Top 10 data leaks that cost Fortune 500 companies dearly in 2020
Due to the COVID-19 Pandemic crisis, more and more organizations are shifting to the remote mode of operations. While this has ensured continuity of work, it has also given rise to cybersecurity risks and data breaches.
According to a security report, as much as 8.4 billion records have been compromised in the first quarter itself. This is a 213% increase when compared to the data breaches last year first quarter.
Human error and insider threats are the biggest cause of such data breaches.
What these companies fail to understand is the fact that there are no exceptions when it comes to malfunctions and insider threats.
If such huge companies with the best data security tools and procedures can fall prey to data breaches and leaks, how much more care other organizations have to take to secure their intellectual property.
In the following blog, we’ll have a look at 10 data leaks that have cost even Fortune 500 companies a fortune in losses, repairs and more.
Studies have found that an average of 10 percent of all Fortune 500 employee email credentials have been leaked via some form of data breach and analysis of public data revealed that 27% of Fortune 500 companies have experienced major data breaches in the past decade.
Twitter Hack – July 15, 2020 – Top politicians and celebrities accounts in US hacked
In what is termed as one of the most brazen online attacks in memory, high profile Twitter accounts were hacked. This helped a Bitcoin wallet receive over $100,000 via at least 300 transactions. The attackers were able to gain control of the accounts and then send tweets from those accounts. According to Twitter support, “the coordinated social engineering attack” was executed by people who successfully targeted some of the employees with access to internal systems and tools. This clearly shows that even social media giants can fall prey to cyberattacks.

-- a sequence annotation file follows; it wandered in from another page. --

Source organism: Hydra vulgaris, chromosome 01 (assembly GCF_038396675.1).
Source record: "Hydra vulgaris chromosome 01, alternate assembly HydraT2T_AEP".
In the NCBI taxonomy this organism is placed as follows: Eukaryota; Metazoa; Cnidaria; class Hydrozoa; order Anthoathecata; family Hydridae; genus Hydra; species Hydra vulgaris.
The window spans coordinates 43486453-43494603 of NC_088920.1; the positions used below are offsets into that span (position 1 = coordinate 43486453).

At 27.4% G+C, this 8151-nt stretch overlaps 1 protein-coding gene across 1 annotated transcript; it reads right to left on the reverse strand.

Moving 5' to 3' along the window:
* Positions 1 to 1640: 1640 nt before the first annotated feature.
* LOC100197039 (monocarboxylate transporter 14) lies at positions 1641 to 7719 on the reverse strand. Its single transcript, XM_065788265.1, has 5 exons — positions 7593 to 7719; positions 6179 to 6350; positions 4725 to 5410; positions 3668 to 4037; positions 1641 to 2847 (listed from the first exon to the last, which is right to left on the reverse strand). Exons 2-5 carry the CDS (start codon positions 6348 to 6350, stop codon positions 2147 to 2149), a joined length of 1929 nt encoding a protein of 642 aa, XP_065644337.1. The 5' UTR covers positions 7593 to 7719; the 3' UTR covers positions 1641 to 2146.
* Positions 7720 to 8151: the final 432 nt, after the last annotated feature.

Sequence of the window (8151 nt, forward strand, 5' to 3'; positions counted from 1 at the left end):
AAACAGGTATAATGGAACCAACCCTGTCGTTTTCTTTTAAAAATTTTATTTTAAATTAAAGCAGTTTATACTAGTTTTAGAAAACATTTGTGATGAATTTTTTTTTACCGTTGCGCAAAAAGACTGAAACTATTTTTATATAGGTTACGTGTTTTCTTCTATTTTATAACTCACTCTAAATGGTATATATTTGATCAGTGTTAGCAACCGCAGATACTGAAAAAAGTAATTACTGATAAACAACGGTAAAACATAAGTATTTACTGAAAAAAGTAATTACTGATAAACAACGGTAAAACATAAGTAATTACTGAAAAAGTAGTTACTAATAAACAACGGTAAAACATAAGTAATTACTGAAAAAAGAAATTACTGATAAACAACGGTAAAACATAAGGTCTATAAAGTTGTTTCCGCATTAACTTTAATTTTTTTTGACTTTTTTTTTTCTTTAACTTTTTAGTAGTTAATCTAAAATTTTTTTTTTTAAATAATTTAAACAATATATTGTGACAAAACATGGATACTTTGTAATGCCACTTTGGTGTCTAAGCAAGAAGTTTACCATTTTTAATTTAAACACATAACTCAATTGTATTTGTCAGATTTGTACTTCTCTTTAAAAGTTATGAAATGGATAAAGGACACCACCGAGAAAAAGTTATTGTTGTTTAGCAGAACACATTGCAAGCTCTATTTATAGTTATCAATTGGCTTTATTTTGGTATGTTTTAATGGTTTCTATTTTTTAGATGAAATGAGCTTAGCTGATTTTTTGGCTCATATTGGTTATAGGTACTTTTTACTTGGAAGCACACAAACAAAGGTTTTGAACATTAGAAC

Nippon Telegraph & Telephone (NTT) – May 7, 2020 – 621 customer information were stolen
NTT said hackers gained access to its internal network and stole information on 621 customers from its communication subsidiary. Hackers breached several layers of its IT infrastructure and reached an internal Active Directory (AD) to steal data and then upload it to a remote server.
Cisco – May 2020 – part of its IT structure affected
Cisco recently announced a security breach affecting part of its IT structure. The breach affected approximately six servers serving the backend infrastructure of Cisco Virtual Internet Routing Lab Personal Edition. Cisco detected these vulnerabilities and patched all compromised servers.
Zoom Credentials– April 2020 – 500,000 passwords hacked
Over half a million zoom account credentials, usernames and passwords were up for sale on in dark web crime forums. The attackers used a four-prong approach. Firstly, they collected databases from any number of online crime forums and dark web supermarkets that contained user names and passwords compromised from various attacks dating back to 2013. Then they wrote a configuration file for an application stressing tool pointing at zoom. Thirdly, credential stuffing attack employing multiple bots to avoid the same IP address being spotted checking multiple zoom accounts. All the valid credentials were then bundled together as a new database for sale.
Magellan Health Data Breach – April 2020 – 361 K patients compromised